CDC/Intertech Design worked with the stone installers to design 51,000 anchors that were used to support the granite and limestone veneer. The company also worked closely with the artists and limestone fabricator to develop an innovative lifting and anchorage system for the enormous sculpture segments, which weigh 2 ½ to 5 ½ tons each. Furthermore, three-dimensional modeling software was used to transfer the carving system into digital images for structural analysis.

CDC also consulted with the Architect of Record, Earl Swenson Associates, Inc., on the window, cladding design, waterproofing system and mock-up testing.

A sculpture carved into eight Indiana limestone blocks in a bas-relief spans the main entrance, which is supported by 46-inch-diameter solid limestone columns.

Overcoming obstacles

According to Rodney Harvey, a principal with CDC, several challenges arose during the construction process, including the design of the anchorage for the limestone columns at the main entry, which must accommodate earthquake (seismic) loads and building movements while supporting the concrete building structure above. Harvey added that another challenge involved “the dramatic articulations of the varying architectural features such as cornices, dentils and quoins, which all required extensive analysis and unique anchor designs.”

In addition, unique one-of-a-kind lifting and setting devices were designed, engineered and fabricated specifically for the three-dimensional limestone sculptures installed at the main entry. “To facilitate the installation of the three-dimensional limestone sculptures, CDC, in conjunction with Digital Stone Project, used three-dimensional models to ‘build’ a virtual mock-up of the sculpture wall, which included each sculpture unit, the supporting steel structure behind each unit and all associated stone hardware,” Harvey explained.

Harvey said that the design process for the exterior veneer system lasted for approximately 1 ½ years, with a staff of up to eight engineers, consultants, architects and technicians on the job. “As the design of the building was communicated to be 300 years old, the materials used in the design of the stone support were critical,” he added.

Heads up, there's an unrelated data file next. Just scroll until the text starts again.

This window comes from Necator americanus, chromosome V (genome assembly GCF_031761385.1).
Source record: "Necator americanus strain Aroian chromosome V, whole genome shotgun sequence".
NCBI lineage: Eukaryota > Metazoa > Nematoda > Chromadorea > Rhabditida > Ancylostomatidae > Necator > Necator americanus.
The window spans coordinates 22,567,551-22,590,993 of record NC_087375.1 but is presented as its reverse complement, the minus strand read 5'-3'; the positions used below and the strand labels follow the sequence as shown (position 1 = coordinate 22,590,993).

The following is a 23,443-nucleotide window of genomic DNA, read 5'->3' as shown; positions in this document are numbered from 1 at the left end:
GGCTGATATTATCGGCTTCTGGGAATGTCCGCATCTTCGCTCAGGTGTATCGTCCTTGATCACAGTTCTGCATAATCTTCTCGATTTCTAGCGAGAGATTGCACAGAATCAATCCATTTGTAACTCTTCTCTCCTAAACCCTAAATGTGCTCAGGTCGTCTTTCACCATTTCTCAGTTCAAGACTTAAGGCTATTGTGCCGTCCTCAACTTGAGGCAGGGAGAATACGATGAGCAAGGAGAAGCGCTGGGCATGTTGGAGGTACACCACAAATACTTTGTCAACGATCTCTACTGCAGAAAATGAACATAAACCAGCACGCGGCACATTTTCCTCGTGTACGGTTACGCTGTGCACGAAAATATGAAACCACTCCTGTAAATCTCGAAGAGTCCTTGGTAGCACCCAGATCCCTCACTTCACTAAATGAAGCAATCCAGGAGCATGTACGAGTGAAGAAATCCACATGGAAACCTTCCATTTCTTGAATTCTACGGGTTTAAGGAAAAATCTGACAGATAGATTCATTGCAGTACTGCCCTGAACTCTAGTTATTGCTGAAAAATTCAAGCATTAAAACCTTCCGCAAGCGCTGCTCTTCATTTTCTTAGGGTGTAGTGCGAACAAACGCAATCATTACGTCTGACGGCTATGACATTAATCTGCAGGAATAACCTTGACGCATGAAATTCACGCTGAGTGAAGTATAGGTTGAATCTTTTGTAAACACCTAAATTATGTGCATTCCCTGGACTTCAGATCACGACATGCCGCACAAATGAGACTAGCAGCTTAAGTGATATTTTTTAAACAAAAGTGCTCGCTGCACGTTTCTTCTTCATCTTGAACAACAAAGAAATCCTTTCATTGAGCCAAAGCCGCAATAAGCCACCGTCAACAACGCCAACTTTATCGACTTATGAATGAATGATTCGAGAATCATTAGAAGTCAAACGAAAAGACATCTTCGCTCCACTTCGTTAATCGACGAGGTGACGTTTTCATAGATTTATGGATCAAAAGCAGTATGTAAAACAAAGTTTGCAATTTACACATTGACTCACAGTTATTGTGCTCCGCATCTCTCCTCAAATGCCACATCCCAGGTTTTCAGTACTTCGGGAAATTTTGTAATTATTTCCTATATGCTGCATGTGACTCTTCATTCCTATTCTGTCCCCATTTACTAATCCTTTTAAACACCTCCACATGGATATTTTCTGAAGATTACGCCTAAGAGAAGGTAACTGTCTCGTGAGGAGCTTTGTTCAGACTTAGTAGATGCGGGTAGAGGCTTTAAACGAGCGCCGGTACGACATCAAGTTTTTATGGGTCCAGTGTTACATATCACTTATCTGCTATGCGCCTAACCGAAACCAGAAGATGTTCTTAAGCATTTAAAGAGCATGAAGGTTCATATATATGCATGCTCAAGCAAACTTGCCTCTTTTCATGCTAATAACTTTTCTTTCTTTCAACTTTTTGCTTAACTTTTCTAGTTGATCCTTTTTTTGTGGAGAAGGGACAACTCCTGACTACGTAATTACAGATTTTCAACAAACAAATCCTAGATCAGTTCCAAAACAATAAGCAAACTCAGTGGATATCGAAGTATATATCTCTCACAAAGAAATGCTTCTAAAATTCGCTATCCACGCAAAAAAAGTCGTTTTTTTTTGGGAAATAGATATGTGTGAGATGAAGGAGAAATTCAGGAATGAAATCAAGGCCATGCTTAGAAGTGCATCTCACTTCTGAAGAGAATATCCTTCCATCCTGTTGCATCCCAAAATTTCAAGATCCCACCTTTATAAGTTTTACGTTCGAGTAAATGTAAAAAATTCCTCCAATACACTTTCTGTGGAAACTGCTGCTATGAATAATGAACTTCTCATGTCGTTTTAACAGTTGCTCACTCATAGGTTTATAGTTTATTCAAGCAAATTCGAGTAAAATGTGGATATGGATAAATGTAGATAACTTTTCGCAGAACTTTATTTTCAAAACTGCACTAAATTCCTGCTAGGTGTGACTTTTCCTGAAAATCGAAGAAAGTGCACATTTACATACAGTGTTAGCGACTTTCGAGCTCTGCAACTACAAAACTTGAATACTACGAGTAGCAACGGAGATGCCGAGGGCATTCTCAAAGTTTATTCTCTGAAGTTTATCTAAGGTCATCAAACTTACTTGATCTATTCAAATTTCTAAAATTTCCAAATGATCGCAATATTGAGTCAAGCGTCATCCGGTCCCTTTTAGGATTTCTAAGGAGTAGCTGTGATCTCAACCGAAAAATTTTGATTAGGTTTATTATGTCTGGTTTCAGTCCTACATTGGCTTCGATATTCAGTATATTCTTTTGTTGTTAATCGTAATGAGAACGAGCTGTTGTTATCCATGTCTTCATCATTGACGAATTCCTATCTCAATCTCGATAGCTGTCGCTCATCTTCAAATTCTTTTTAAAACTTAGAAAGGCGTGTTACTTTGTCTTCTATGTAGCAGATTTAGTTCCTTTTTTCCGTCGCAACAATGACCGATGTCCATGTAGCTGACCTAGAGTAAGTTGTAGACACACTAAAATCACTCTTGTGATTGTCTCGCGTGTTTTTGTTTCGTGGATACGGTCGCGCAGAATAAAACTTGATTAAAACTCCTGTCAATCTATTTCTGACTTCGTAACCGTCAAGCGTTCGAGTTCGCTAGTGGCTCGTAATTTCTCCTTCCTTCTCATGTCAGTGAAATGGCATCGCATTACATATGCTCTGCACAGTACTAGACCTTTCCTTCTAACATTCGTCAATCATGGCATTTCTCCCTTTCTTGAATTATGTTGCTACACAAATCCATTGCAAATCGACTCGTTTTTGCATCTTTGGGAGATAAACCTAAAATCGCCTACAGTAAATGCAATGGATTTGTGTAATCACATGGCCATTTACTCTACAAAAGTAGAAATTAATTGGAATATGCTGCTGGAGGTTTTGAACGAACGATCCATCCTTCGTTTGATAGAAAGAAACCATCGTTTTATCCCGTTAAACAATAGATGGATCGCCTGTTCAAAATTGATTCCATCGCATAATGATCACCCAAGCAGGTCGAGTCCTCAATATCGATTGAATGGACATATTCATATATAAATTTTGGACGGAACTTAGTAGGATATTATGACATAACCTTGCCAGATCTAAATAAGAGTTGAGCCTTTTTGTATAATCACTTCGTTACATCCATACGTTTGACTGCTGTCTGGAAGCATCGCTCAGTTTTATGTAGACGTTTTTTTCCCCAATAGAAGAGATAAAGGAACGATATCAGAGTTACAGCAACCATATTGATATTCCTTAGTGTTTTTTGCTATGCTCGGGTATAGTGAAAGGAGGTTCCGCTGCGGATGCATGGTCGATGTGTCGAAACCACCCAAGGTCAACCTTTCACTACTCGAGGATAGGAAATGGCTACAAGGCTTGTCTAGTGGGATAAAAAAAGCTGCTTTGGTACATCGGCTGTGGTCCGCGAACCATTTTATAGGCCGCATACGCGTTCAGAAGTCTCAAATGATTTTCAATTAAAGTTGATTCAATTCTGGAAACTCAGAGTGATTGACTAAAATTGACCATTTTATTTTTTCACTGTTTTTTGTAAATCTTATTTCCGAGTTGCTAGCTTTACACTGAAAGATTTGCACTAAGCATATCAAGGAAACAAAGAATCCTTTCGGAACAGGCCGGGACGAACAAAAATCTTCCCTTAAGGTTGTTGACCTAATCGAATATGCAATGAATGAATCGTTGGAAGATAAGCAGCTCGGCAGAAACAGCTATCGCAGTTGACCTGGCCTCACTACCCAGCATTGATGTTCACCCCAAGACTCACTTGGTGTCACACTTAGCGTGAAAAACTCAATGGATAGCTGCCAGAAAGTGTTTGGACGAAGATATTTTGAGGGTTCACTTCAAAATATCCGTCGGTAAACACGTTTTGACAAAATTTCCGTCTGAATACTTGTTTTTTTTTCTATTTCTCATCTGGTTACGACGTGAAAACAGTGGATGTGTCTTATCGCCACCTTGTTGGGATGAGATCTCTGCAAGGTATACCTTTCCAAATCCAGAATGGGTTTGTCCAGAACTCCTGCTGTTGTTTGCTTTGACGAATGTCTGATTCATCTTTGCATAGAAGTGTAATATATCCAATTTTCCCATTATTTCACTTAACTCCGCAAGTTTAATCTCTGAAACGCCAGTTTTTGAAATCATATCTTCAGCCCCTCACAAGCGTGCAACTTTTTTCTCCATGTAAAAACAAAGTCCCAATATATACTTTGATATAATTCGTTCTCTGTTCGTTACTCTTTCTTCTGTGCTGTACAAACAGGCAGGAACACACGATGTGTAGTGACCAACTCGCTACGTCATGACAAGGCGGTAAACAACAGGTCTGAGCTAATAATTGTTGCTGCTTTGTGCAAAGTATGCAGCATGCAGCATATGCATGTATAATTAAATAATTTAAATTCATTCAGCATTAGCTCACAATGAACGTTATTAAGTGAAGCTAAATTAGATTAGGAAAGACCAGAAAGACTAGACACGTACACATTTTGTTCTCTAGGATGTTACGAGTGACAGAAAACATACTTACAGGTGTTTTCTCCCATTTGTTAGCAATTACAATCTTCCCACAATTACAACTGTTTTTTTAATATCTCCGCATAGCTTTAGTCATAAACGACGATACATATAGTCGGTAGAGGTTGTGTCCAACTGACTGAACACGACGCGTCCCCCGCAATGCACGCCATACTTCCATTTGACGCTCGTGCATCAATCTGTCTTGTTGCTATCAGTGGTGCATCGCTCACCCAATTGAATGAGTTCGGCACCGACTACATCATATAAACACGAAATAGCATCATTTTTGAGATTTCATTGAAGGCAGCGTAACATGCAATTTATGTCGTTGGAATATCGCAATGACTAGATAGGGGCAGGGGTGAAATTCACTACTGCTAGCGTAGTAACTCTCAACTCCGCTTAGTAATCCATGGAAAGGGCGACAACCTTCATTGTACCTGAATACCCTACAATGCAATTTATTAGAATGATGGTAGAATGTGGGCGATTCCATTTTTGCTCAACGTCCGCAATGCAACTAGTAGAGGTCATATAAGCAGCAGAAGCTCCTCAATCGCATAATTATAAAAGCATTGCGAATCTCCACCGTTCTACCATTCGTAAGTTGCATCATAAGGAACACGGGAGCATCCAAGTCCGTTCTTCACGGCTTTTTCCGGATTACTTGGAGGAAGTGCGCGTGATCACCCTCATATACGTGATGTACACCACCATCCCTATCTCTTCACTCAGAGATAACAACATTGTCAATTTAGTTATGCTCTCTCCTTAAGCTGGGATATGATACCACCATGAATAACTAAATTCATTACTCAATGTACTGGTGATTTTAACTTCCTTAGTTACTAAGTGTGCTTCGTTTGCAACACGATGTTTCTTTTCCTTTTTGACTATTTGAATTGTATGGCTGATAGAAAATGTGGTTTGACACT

“From the beginning, it was obvious that the Nashville Symphony Concert Hall project offered many challenges during the early stages of development,” said Bob Eastin, Senior Design Consultant with CDC. “Among these were sound attenuation, weather resistance and the support of the large and heavy cubic stone pieces, especially around the window and door openings.

“During the early stage of document development, Earl Swenssen Associates and CDC, Inc. made the decision to put the main air and water barrier line at the back face of the exterior facade cavity area, due to the architect’s desire for an open-joint rain screen type stone cladding system,” Eastin continued to explain. “This required some changes to standard construction sequence procedures. The delicate window and door assemblies - normally installed after stone installation - had to be installed prior to stone installation.The window and door assemblies then had to be specially protected from damage during stone installation. However, once this phase of work was complete, the building was air and water tight, allowing an earlier start of the interior finishes. The subsequent application of the stonework had no effect on the scheduling of interior work.”

According to Eastin, much of the exterior stonework required multiple planes of the concrete masonry supporting backup structure. “The recessed window and door openings had unique effects on the backup structure,” he said. “The problem was solved using special-shaped precast concrete members around the openings to receive the window and door frames and assist with anchorage of the stone surrounds.”

Construction of the building began in December of 2003, and the Nashville Symphony hosted its Grand Opening as planned on September 9, 2006. The project received a 2007 MIA Pinnacle Award for Excellence.